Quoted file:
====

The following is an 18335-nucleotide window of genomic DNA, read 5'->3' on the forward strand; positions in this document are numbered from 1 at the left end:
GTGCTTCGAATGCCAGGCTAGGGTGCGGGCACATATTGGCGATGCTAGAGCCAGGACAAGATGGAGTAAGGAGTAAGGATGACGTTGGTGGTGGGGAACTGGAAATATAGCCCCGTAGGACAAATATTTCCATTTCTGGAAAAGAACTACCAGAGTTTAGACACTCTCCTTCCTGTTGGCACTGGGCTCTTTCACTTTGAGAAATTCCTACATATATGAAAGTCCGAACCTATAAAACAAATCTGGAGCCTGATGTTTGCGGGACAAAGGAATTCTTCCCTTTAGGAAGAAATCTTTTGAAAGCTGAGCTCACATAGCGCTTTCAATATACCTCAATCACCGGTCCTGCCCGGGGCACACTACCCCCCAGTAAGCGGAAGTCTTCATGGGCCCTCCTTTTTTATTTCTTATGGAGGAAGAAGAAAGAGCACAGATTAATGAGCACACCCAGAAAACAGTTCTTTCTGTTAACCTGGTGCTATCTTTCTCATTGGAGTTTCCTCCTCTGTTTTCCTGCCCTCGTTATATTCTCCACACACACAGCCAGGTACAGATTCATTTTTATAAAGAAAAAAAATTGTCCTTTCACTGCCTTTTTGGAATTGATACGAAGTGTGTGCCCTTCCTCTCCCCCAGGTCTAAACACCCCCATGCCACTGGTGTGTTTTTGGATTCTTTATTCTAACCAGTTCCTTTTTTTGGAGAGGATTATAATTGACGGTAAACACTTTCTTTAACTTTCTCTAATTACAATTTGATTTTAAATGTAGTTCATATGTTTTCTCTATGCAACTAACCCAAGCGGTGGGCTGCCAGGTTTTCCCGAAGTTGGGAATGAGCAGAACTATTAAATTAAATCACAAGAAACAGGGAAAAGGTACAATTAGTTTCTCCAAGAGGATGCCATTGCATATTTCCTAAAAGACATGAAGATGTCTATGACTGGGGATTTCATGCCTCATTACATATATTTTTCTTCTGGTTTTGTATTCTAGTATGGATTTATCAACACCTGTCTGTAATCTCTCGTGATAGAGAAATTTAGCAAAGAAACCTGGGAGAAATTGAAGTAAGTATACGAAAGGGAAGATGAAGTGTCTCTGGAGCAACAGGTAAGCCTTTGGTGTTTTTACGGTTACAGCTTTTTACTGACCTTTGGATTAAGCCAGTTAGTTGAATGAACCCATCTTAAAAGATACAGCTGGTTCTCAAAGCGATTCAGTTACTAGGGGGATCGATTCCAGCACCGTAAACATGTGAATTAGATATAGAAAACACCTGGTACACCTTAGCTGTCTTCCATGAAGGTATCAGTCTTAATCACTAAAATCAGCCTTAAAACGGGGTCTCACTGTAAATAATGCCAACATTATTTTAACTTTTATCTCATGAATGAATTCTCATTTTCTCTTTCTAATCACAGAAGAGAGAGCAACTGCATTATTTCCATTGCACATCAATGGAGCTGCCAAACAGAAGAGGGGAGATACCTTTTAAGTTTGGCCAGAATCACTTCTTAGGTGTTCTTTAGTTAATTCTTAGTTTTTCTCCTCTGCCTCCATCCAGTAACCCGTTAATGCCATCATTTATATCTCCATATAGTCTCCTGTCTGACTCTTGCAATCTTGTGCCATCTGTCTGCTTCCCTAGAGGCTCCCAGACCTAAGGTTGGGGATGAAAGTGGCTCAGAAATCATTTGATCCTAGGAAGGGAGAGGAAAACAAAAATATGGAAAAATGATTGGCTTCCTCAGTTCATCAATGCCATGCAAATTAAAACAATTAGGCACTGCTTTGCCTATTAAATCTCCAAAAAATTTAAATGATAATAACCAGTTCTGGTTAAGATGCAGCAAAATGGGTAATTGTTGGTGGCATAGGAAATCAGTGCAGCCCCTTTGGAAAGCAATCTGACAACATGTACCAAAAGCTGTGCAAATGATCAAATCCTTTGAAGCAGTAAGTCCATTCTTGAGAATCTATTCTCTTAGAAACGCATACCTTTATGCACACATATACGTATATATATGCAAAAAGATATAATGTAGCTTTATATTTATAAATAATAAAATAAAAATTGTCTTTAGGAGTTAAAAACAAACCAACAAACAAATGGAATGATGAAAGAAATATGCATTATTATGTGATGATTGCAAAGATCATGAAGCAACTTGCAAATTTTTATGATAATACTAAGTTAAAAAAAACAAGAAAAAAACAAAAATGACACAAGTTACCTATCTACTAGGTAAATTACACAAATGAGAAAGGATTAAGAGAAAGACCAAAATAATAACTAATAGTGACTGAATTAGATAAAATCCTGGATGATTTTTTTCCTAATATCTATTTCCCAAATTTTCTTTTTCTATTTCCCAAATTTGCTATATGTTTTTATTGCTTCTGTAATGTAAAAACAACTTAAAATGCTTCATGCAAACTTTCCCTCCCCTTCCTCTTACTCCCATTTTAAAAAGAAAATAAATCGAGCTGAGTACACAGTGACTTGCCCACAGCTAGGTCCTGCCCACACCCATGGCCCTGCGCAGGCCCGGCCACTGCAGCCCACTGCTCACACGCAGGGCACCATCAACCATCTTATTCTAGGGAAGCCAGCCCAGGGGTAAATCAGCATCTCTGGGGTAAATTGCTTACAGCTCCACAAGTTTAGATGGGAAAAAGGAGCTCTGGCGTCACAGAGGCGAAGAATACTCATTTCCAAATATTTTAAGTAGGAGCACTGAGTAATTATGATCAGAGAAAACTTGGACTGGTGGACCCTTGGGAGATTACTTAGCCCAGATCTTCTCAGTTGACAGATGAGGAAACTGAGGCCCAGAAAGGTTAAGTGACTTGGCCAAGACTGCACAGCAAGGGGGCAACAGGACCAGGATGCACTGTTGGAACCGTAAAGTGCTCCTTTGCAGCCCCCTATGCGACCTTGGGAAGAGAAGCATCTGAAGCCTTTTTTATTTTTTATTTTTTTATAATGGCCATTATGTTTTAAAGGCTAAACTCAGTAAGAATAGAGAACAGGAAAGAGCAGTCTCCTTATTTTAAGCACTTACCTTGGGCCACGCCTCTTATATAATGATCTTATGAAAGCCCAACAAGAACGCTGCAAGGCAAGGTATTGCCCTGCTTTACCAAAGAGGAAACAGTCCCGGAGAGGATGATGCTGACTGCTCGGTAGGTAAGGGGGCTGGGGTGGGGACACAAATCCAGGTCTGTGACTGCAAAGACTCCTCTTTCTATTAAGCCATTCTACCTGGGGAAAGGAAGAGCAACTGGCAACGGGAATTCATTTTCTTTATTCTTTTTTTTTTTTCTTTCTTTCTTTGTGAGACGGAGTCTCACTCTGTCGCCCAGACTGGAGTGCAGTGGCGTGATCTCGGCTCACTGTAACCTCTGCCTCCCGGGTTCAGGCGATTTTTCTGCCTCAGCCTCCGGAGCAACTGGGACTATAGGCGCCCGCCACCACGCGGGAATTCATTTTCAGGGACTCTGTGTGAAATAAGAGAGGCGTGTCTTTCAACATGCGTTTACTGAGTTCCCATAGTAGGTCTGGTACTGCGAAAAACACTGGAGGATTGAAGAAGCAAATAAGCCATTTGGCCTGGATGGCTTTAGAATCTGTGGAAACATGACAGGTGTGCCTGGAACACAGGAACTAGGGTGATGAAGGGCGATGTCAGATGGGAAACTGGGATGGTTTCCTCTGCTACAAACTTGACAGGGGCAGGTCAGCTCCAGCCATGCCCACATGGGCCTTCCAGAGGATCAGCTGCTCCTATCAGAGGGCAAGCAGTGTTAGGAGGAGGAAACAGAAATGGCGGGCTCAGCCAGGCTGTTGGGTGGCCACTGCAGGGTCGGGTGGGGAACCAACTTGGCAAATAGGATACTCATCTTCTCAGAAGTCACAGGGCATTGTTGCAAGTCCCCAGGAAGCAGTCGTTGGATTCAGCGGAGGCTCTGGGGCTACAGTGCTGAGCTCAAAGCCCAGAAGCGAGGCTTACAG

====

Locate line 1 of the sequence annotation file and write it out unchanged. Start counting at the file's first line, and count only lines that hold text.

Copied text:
The following is an 18335-nucleotide window of genomic DNA, read 5'->3' on the forward strand; positions in this document are numbered from 1 at the left end: